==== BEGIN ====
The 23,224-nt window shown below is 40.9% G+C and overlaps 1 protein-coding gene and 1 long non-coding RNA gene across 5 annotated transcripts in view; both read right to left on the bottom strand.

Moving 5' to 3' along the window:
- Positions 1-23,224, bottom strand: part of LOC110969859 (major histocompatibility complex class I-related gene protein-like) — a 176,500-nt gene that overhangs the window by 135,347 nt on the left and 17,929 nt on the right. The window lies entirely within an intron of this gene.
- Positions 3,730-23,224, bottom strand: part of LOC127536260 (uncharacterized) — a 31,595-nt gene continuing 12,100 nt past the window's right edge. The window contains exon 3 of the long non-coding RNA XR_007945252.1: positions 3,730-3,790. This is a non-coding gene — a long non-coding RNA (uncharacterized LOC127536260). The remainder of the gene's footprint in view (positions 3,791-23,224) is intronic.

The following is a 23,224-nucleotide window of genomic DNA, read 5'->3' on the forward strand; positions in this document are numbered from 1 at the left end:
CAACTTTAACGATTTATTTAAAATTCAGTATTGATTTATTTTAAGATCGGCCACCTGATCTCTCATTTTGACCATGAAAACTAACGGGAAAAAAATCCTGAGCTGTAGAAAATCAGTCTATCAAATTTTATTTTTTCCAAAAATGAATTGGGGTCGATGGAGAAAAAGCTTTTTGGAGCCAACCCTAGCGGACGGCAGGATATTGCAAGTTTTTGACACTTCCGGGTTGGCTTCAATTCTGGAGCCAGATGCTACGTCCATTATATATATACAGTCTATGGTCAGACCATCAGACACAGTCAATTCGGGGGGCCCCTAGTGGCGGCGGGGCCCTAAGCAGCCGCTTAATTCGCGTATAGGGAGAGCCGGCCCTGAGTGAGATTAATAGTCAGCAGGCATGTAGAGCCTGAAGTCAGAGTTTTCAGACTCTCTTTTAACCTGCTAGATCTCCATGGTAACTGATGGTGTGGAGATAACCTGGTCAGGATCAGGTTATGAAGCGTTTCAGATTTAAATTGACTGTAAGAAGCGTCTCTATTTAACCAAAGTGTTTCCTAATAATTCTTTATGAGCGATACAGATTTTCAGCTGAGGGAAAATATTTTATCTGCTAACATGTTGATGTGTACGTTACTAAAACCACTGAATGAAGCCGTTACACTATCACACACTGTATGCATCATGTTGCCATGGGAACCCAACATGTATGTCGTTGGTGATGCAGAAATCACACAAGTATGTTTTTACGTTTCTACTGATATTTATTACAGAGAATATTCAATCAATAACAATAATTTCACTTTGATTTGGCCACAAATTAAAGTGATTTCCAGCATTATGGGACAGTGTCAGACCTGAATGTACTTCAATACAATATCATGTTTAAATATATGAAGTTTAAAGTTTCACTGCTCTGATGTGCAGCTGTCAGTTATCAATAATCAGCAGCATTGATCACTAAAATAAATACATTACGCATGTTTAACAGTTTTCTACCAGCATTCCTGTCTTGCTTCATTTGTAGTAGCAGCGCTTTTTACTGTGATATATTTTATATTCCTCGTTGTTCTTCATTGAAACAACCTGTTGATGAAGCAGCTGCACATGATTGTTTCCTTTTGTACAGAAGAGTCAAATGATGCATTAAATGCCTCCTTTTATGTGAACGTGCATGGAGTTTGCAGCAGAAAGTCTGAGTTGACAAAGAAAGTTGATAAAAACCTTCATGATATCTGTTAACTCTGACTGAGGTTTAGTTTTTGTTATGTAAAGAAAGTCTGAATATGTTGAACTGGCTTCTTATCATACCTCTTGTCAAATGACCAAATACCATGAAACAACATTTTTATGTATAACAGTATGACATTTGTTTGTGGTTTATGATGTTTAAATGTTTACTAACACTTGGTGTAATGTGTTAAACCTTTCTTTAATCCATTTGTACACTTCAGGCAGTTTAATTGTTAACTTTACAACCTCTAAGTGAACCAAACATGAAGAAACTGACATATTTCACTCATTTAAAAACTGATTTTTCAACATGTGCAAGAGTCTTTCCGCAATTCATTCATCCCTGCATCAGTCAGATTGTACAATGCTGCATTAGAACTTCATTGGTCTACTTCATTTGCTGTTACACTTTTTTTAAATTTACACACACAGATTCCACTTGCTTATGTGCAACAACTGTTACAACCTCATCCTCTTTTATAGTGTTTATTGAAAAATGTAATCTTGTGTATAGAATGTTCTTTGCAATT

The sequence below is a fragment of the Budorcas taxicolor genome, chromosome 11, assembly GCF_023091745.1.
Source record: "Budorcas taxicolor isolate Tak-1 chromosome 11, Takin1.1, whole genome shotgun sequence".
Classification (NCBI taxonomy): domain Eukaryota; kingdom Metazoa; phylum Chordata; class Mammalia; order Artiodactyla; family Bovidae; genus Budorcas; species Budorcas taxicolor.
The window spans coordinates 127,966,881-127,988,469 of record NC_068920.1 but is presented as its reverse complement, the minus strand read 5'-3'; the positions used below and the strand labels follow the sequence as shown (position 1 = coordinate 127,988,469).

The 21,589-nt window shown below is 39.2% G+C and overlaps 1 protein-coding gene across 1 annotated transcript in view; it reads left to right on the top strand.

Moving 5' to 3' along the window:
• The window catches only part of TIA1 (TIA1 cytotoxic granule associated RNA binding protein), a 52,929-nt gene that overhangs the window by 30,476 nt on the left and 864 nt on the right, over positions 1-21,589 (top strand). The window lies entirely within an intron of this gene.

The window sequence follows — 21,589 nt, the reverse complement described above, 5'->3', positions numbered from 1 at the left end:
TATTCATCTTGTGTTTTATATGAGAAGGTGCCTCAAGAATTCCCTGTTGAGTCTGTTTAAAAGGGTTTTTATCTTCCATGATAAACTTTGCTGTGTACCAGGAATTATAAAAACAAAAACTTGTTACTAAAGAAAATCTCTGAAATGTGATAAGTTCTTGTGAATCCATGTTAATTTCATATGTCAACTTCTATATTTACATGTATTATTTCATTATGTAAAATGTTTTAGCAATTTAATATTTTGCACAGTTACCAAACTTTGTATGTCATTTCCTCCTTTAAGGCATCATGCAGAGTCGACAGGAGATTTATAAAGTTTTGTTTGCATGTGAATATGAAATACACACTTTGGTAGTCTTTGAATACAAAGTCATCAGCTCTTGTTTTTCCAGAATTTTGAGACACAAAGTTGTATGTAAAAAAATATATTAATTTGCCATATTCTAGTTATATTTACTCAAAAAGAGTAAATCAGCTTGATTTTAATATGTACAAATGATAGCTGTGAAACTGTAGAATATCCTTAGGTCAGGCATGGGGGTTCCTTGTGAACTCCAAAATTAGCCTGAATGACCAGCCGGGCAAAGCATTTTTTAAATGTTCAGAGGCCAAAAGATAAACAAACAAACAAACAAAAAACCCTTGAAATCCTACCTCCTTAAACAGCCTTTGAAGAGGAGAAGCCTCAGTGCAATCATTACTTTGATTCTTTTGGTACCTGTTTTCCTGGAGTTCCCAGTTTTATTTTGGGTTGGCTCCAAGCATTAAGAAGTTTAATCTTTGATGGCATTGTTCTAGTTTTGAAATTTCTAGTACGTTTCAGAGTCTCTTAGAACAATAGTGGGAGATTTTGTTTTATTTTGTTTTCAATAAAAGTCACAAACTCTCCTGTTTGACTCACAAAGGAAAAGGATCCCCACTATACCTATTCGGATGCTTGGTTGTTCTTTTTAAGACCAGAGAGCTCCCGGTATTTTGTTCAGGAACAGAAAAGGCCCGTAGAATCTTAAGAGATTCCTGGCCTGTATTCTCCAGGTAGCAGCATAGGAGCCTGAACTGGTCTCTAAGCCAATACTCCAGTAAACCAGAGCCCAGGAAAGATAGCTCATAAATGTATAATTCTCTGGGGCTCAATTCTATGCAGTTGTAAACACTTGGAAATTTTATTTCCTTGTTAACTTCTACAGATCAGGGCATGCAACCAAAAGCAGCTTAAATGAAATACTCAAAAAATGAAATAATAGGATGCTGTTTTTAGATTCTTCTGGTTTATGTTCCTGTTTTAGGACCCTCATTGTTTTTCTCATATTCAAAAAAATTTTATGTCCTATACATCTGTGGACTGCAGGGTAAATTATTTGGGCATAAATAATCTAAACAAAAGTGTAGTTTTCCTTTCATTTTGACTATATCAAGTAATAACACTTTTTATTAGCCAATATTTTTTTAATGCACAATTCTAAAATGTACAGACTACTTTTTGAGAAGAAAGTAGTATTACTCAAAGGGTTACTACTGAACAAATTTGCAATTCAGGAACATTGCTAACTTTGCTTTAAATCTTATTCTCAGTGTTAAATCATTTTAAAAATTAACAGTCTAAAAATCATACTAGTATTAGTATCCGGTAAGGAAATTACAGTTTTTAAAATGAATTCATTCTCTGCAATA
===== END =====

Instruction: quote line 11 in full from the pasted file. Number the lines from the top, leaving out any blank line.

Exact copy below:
The 21,589-nt window shown below is 39.2% G+C and overlaps 1 protein-coding gene across 1 annotated transcript in view; it reads left to right on the top strand.